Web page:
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Showing posts from April 3, 2016

Evaluation Report #sped

An initial educational evaluation must be comprehensive and conclusive. Information must be gathered in all areas related to the suspected disability, including information and input from the parent(s). NOTE: Each evaluation report must, for each disability category, include information and analysis in the categories of, if applicable:  • Development,  • Cognition (ability to acquire knowledge),  • Academic achievement,  • Functional performance or adaptive behavior,  • Communication skills,  • Motor skills and sensory responses,  • Social and developmental history, and  • Medical and/or mental health information and any other assessments or information that will help the CCC make its determination. 

Parental Consent for Evaluation #sped

If the school agrees to conduct the evaluation, the parent(s) must provide written consent before the school may proceed. This consent is only for the school to conduct an initial educational evaluation; it is not consent for any special education services. There is no deadline by which the parent(s) must provide the school with written consent, but the sooner written consent is provided, the sooner the evaluation can be conducted.  Although parental consent is required for an initial educational evaluation, the school is not required to obtain parental consent to:  • Review existing data as part of an educational evaluation,  • Administer tests or other evaluations administered to all students unless parental consent is required for all students, • Screen students if school personnel is using the information to determine appropriate instructional strategies, or  • Collect progress monitoring data as part of the RTI process.  If the parent(s) refuses to provide written consent

Public Comment Period for Part B (Special Education)

Indiana's Part B Application for FFY 2016 Open for Public Comment To receive federal Part B special education funding from the U.S. Department of Education, the Indiana Department of Education is required to give the public an opportunity to comment on the plan in its Part B Application. Comments will be accepted through May 6, 2016.  •  Part B Application   •  Comment Form (link is external) •  FFY 2016 Proposed Budget

Written Notice for Evaluation #sped

Within 10 school days after the parent(s) makes a request for an educational evaluation, the school must provide the parent(s) with written notice responding to the request, as well as a copy of the Notice of Procedural Safeguards. The parent(s) must receive the written notice no later than 10 school days after making the request to licensed personnel employed by the school corporation of legal settlement.  Written notice must:  • Inform the parent(s) if the school agrees or declines to conduct the evaluation,  • Describe the information the school used to make its decision,  • Explain the reason for the decision,  • Advise the parent(s) of procedural safeguard protections, and  • Provide a list of sources to contact for help in understanding special education rules.  If the school agrees to conduct the educational evaluation, the notice will also include:  • The evaluation timeline,  • A description of the evaluation procedures, and  • How the parent(s) may obtain a copy o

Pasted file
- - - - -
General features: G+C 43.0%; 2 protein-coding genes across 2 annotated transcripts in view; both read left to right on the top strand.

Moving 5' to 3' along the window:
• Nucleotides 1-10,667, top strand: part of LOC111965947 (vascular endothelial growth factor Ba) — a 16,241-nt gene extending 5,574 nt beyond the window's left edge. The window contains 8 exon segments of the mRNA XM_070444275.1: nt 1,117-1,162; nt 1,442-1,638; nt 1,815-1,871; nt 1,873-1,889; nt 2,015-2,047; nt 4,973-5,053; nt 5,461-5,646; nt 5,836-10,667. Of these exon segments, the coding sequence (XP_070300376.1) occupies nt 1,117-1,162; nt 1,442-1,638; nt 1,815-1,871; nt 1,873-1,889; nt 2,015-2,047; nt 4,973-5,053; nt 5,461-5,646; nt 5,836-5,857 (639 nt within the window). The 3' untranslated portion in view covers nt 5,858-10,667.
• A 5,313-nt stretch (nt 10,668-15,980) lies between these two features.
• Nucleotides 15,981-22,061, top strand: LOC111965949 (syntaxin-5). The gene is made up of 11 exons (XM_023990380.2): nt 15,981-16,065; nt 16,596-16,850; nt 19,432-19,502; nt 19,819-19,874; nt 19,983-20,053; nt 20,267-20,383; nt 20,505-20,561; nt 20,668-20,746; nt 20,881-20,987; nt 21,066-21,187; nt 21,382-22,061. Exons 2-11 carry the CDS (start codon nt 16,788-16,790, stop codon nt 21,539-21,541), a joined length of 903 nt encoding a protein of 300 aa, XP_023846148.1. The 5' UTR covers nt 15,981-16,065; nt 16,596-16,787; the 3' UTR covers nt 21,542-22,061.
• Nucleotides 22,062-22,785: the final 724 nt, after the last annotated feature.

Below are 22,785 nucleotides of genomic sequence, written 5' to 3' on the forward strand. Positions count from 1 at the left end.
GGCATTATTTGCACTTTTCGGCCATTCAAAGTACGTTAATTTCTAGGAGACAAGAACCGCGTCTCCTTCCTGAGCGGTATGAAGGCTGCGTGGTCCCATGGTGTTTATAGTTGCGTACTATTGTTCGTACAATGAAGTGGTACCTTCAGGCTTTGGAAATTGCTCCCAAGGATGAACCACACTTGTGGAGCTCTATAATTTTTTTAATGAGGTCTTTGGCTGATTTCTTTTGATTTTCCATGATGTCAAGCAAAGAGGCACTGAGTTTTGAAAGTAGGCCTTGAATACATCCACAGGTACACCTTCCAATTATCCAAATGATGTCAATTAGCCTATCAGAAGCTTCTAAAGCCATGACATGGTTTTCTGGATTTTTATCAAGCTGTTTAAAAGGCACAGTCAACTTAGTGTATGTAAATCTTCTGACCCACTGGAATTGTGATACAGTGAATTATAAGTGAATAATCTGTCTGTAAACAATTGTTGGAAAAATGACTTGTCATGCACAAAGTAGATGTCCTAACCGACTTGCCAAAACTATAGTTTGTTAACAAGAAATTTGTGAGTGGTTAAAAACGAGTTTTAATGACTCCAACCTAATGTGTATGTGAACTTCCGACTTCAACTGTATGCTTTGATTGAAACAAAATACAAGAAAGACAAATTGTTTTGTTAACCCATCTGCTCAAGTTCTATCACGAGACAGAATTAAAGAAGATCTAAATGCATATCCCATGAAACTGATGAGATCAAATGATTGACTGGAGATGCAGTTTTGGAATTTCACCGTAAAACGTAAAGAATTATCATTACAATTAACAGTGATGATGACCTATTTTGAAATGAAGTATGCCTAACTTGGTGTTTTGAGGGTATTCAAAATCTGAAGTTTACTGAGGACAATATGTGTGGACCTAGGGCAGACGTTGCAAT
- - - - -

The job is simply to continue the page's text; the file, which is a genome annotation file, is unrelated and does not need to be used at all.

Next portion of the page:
Indiana Autism Needs Survey

¤ What do you think about current resources and services for individuals Autism Spectrum Disorder (ASD) in Indiana? ¤ What has worked in supporting families, caregivers, and individuals with ASD? What has not? ¤ What changes do you think should be made? This 10-15 min survey is your chance to provide input that will inform continued changes and next steps! We seek input from all perspectives: family members, individuals with ASD, medical providers, school personnel, justice system employees, and other community service providers. Share the link with your friends or colleagues! Conducted by the HANDS in Autism® Interdisciplinary Training and Resource Center on behalf of the Indiana Family and Social Services Administration (FSSA). Questions about the survey or HANDS in Autism? | | 317.274.2675

Initial Evaluation for Services #sped

A student’s parent(s) or school personnel working with the student may make a referral or request for an educational evaluation. If the parent(s) make the request, the request must be made verbally or in writing to licensed personnel such as teachers, school counselors, school psychologists, school social workers, building principals, and other administrators. It is always a good idea for the parent(s) to put the request in writing.  If the school refuses to conduct the evaluation, the notice must tell the parent(s) what action(s) they can take if they want to disagree with the school’s decision. An example may be that the school wants to institute an RtI process for the student instead of moving directly into conducting an educational evaluation.  The parent(s) may ask the school to participate in mediation or request a due process hearing if the school declines to conduct the requested evaluation. However, in an effort to better understand the school’s position and perhaps reach